Pacifc Rim

Five years after Guillermo Del Toro’s last directed picture, Hellboy 2, the famed sci-fi loving artist finally returns to the big screen with his biggest movie yet. The highly anticipated Pacific Rim sets up a silly yet original story perfect for the high adrenaline summer season.

In the near future, giant beast -like aliens called Kaiju emerge from the Pacific Ocean from a hidden portal wreaking havoc on earth. After numerous failed attempts at killing the creatures, the humans’ best and brightest create enormous deadly robots called Yaegers that are controlled by two pilots to battle the creatures. However, the two pilots must share compatibility through each other’s controlled unconsciousness to operate the Yaegers.  Once the Yaegers prove to be a success, the pilots become celebrities and the human race seems to be saved. But the people become too confident. This is all too evident when a young hot shot pilot named Raleigh (played by Sons of Anarchy’s Charlie Hunnam) loses his co-pilot after a devastating loss to a Kaiju. Turns out the Kaiju were saving their best beasts for last and are once again defeating the human race.

Five years later, living as a drifter, Raleigh’s old captain, Stacker Pentecost (Luther’s Idris Elba) reunites with Raleigh asking to enlist him as a Yaeger pilot again. Realizing the Yaegers are the only hope against the end of the world, Raleigh agrees. In an operations facility in Hong Kong, Pentecost and his team of engineers, scientists, and pilots are preparing to begin a new phase for the Yaeger program. Leading the engineering program is a brilliant young woman Mako Mori (Babel’s Rincko Kikuchi). She and Raleigh have an instant bond. Their relationship stands somewhere between Star Wars’ Hans Solo/Princess Leia and The Terminators’ Kyle Resse/Sarah Connor.  The rest of the cast include brainy comedic relief scientists played by Always Sunny in Philadelphias’ Charlie Day and Revenge’s Burn Gorman and tough guy pilot played by True Blood’s Robert Kazinsky. But the scene stealing role goes to actor Ron Pearlman as an alien organs smuggler.

With the cast and story set, the real fun begins when the monsters come to battle. As the film progresses, the battle sequences get bigger as do the monsters. It’s almost like a video game, in which after you defeat every beast a bigger more ferocious one emerges for the next level.  Each sequence goes back and forth from the actual battle to inside the Yaeger with the pilots maneuvering the machine. Of course each character has their secret purpose for being there, whether it’s for revenge, hopelessness, or simple courage.

The movie is indeed an all out geek fest for anybody wanting to see giant robots and monsters fight. Your inner child will love it as long as you get over the ludicrous idea of it all. And you mostly do because the movie takes itself very seriously about its monsters. While much of it is light-hearted popcorn fun, people do die and it can become very grim.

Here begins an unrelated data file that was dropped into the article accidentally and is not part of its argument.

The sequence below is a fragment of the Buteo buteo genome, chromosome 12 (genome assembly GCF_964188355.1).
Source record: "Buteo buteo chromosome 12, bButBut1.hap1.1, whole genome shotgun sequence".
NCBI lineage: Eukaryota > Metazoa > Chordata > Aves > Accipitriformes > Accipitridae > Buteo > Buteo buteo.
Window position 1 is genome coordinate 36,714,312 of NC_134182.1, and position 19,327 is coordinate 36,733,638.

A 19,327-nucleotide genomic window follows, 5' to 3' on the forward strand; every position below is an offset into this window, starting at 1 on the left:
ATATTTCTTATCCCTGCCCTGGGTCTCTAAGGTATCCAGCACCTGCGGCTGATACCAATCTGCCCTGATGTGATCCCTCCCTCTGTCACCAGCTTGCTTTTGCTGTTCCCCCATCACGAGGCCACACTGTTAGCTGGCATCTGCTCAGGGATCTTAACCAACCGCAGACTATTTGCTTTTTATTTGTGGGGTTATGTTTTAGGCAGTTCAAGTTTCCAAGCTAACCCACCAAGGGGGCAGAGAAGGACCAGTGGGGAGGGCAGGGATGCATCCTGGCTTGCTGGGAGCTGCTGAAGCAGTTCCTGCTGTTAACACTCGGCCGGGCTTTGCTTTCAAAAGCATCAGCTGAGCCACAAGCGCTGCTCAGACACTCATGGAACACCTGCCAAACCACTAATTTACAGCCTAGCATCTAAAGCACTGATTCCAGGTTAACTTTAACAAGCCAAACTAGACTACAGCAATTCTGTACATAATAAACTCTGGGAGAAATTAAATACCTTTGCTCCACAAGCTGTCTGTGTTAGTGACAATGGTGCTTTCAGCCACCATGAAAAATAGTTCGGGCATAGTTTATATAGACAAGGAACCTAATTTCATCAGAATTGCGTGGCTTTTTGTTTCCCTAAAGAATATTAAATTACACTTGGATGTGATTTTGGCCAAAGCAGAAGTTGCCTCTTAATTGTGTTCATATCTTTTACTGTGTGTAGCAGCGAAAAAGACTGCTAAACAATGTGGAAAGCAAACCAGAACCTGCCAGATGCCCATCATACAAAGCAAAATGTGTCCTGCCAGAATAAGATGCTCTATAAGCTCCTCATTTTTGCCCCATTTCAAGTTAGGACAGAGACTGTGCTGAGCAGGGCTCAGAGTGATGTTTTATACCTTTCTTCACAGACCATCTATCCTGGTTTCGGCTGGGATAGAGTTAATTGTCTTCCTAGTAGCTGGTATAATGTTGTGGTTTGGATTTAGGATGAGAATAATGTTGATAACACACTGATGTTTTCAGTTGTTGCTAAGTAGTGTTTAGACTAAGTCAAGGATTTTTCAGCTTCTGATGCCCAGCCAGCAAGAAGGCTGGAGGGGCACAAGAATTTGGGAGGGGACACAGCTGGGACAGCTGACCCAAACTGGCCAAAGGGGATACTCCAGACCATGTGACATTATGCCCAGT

And let’s be honest, most of the people attending the movie are there to watch the battle sequences. Its how Michael Bay still gets seats into his movies. Many will compare this to Transformers, but there is much more subtlety and heart within this creature feature. But yes, the action sequences are huge and loud and exciting. While the Kaijus have some killer designs, most protruding a curious florescent blue glow similar to the creatures of the brilliant Attack the Block, the Yaegers have most of the fun with weapons even the Power Rangers would be jealous of: missiles, nuclear blasts, and yes, even swords.

It’s sometimes campy fun, but it’s not just for fan boys. Del Toro does such a skilled job of combining so many genres that you’re absolutely convinced this guy is a die-hard fan of sci-fi, fantasy, and horror. You can see the ideas of Godzilla, the design of Blade Runner, and even the complexity of Inception. Everything feels so fresh and new, even if we feel like we’ve seen it all before.

Still, even among the oddness and creativity, the film’s storytelling defiantly ventures into vanilla territory. While Charlie Hunnam is fine as the lead, his traditional good guy role gets a bit lost in the array of colorful characters. We’ve seen this story a million times, and we can see it play out all the way to the end. We have the no nonsense captain, the strong willed female love interest, and the kooky sidekicks–and even silly lines that seem ripped from a James Cameron script: “I’ve spent so much time living in the past, I never really thought about living in the future.” Commence eye roll.

Some of the mind melding sequences that each pilot must encounter, becomes a bit convoluted when at the end of the day is just a device for exposition.  And while the battle sequences are executed with great detail, one wishes maybe not all battles happened in the water or rain. In fact, all of them do.

But what we have here is a fantastic, exciting original film created by a master filmmaker. While it’s never as engaging as Del Toro’s masterpiece Pan’s Labyrinth, it’s his most ambitious and exciting film. It’s a fun movie where there is never a dull moment. The movie is tailor-made for anybody who played with action figures growing up. Never forgetting there is a story and heart front and center, Pacific Rim proves to be one of the best movies of the summer.